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I think the most a customer should be asked is if they want to consider a cheaper ticket that is locked to a specific train, and do they know the exact times they wish to travel? The computer will give staff some sort of notification that cheaper fares exist, without actually listing them all there and then.
The first question is one I used to ask a lot, and there was usually a prety conclusive answer given in return. The second question was usually a bit more probematic,

And even then, you tell the customer prices for the times they've stated, rather than come up with a list of fares, the times, and then expect everyone in the queue to wait for said customer to pull out their diary or start making phone calls to decide the best time or make changes to their plans with friends/family, rescheduling a meeting etc.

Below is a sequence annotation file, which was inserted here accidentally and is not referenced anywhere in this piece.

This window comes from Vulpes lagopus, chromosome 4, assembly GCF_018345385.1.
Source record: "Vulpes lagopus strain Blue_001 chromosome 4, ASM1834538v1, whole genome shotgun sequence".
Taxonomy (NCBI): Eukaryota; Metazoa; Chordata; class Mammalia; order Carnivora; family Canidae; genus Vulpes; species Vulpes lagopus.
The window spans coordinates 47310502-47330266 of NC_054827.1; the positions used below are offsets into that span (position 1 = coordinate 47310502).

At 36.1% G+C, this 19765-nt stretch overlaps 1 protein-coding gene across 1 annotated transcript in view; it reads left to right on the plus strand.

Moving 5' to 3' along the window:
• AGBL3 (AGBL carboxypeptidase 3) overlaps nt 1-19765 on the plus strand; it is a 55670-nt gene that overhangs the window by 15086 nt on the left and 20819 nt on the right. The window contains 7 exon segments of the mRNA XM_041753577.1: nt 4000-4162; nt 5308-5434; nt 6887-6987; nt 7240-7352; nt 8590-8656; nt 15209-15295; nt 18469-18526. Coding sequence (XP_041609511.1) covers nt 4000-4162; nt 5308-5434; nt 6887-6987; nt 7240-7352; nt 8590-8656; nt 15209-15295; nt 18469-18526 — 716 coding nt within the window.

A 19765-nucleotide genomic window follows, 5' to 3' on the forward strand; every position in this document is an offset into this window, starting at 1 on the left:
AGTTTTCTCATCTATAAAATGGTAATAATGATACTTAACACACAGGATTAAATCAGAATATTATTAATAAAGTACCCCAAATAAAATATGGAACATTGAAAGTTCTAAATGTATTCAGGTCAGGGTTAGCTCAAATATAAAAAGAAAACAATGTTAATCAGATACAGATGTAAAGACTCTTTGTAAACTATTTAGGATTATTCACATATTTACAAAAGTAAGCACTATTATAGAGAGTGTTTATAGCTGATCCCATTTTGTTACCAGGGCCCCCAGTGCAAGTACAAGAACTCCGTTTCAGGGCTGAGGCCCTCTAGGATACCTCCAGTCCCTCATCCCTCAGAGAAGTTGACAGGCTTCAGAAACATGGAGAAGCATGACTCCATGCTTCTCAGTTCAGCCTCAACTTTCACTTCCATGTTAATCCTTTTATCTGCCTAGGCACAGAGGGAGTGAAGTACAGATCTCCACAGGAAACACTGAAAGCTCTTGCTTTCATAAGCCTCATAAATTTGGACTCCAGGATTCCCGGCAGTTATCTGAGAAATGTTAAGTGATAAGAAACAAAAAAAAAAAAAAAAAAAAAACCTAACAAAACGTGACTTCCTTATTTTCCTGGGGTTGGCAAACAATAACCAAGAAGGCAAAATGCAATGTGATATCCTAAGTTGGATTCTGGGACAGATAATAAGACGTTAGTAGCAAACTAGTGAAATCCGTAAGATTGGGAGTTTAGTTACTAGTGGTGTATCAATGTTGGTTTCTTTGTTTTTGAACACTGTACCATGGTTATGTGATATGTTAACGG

And the problem was that this is exactly what would happen, either because the times answer was vague, or because it was in the negative eg ~I'll go whenever it's cheapest'!

Worse still, this sometimes used to lead to a battery of questions from the passenger about would it be cheaper to go on a different day, or a different route, or a dozen other things that had come into their mind because of the questions I'd asked!

It wasn't too bad in the Travel Centre, where there seats in the warmth of an office for people to wait if they couldn't be served immediately, rather than having to stand in a noisy and chilly concourse.

Perhaps you can make it so staff can print out a list of advance fares for a given day for that route, which they can take away and look at while other people are served.
That sounds like a good compromise, and may work in some places, but in my experience once passengers started being served the majority expected to continue until their transaction had been concluded. I must say I see their point.